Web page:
Researching Organizational Values and Beliefs: The Echo Approach

Researching Organizational Values and Beliefs: The Echo Approach

Researching Organizational Values and Beliefs: The Echo Approach

Researching Organizational Values and Beliefs: The Echo Approach


Emerged from the Lewinian tradition of research into organizational behavior, motivation, and change, here is a conceptual but practical way for HR professionals and others in today's organizations to understand better, more quickly and reliably, what the underlying human problems in their organizations are. Cunningham proceeds from the conviction that the key to solving organizational problems is in the hands of people, and that when people talk about the problems they experience they are reflecting their values and beliefs. The way to get people to do that is through a style of inquiry called indirect questioning--the Echo approach. This approach, which managers and executives in all types of organizations will find helpful and extensively useful is the subject of Cunningham's examination.

The Echo approach is designed to bring to the surface and measure the values and beliefs held by a group of people and the organizations they comprise. Cunningham illustrates how this approach works, how to design interviews, surveys, and observations that actually echo peoples' values and beliefs--the obvious ones and those they keep hidden. Readable, well illustrated with cases and examples, this book will help executives at all levels understand better what people in these organizations are actually thinking and saying. In doing so it will help organizations become more productive and be more desirable places to work.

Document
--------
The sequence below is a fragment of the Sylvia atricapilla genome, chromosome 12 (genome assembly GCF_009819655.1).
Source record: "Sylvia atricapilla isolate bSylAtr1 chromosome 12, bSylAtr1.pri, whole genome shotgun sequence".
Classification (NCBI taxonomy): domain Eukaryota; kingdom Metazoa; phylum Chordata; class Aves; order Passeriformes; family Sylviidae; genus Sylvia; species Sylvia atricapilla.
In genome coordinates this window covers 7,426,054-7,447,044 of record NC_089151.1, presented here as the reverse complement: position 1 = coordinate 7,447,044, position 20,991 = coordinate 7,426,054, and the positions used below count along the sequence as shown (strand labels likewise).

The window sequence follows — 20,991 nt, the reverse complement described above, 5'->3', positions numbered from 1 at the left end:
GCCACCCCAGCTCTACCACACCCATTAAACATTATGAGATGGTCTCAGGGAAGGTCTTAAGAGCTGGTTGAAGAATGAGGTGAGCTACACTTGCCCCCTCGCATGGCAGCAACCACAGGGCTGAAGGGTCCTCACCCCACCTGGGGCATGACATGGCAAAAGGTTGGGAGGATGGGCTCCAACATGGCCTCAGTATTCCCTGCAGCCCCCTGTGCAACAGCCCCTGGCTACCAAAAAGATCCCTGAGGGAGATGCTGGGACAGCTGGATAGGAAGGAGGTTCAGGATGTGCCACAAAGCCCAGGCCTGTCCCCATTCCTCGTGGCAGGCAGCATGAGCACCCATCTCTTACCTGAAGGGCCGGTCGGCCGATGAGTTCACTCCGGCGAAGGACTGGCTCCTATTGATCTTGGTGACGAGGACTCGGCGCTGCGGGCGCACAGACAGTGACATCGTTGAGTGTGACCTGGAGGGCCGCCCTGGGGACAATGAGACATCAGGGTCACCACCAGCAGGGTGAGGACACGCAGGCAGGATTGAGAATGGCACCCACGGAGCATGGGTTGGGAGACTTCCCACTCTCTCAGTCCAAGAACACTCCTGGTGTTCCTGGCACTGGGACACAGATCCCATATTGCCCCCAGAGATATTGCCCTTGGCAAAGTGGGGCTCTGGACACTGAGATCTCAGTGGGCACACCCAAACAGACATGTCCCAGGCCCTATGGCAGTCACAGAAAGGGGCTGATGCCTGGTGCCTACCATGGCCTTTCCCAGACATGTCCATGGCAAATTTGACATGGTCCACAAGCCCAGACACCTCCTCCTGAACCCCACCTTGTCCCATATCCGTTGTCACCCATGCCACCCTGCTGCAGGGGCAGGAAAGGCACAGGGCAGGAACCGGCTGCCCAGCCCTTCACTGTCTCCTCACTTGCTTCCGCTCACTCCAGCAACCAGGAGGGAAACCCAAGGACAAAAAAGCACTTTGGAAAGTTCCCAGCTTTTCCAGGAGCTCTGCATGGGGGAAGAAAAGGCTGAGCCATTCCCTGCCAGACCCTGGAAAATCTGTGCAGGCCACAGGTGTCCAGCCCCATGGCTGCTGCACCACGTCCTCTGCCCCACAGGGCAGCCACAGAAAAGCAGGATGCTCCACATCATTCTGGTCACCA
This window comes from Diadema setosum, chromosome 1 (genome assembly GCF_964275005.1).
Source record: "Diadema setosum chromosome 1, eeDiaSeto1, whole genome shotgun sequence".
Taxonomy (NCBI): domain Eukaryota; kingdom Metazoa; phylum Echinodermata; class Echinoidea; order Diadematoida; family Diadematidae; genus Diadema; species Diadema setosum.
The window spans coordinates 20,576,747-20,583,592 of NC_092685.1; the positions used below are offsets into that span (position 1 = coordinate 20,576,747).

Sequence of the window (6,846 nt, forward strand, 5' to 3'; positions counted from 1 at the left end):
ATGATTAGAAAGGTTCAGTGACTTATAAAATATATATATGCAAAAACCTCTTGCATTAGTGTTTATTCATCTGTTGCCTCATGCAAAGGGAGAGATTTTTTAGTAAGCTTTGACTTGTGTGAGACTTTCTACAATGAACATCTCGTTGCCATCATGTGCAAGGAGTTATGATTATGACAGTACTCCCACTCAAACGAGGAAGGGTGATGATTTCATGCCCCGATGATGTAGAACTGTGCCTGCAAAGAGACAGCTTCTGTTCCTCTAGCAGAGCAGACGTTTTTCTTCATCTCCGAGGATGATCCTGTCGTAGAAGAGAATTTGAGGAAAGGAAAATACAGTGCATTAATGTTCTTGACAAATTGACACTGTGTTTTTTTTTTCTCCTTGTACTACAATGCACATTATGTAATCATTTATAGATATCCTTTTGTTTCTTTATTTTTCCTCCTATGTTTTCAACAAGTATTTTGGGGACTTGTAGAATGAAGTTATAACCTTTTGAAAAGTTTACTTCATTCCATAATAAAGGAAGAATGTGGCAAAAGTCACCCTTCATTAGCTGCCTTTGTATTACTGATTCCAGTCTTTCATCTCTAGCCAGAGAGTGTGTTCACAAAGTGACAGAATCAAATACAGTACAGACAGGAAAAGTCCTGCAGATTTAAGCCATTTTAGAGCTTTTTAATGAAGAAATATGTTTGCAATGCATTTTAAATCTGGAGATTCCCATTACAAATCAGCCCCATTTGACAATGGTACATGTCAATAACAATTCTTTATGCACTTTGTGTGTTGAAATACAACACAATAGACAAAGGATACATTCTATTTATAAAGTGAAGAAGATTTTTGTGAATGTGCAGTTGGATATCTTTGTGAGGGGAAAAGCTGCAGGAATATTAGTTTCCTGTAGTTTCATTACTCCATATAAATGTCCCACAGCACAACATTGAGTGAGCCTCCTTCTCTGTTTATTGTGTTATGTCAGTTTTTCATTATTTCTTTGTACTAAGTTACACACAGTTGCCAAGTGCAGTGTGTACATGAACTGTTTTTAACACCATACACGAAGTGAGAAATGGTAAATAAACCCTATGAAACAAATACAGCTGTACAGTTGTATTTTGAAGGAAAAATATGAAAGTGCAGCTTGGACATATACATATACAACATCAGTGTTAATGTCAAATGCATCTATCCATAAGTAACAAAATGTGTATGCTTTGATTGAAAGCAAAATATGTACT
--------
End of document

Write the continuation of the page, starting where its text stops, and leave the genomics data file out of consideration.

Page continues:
The Echo method is a way of observing, quantifying, and describing the
patterns of value and influence that are felt, verbally expressed, and
often acted on in human society.

The Echo Project

One has only to look at a daily newspaper to find illustrations of problems in organizations related to human and organizational performance, stress, motivation, leadership, conflict, and change. These are popular topics on most store shelves and in many university classes. Clearly, there is no shortage of suggestions and opinions on these topics. It is a case of information overload rather than underload, yet people are feeling the need for ways to resolve these and other organizational problems.

Why are we so interested in such topics when there is so much information about them? In spite of the information on these topics, people are stressed and frustrated at work. Workload and interpersonal conflict in the workplace are top problems people talk about, while absenteeism, lost productivity, and work stoppages are common manifestations. Half the decisions we make in organizations fail, even though we have more information and expertise than ever before.

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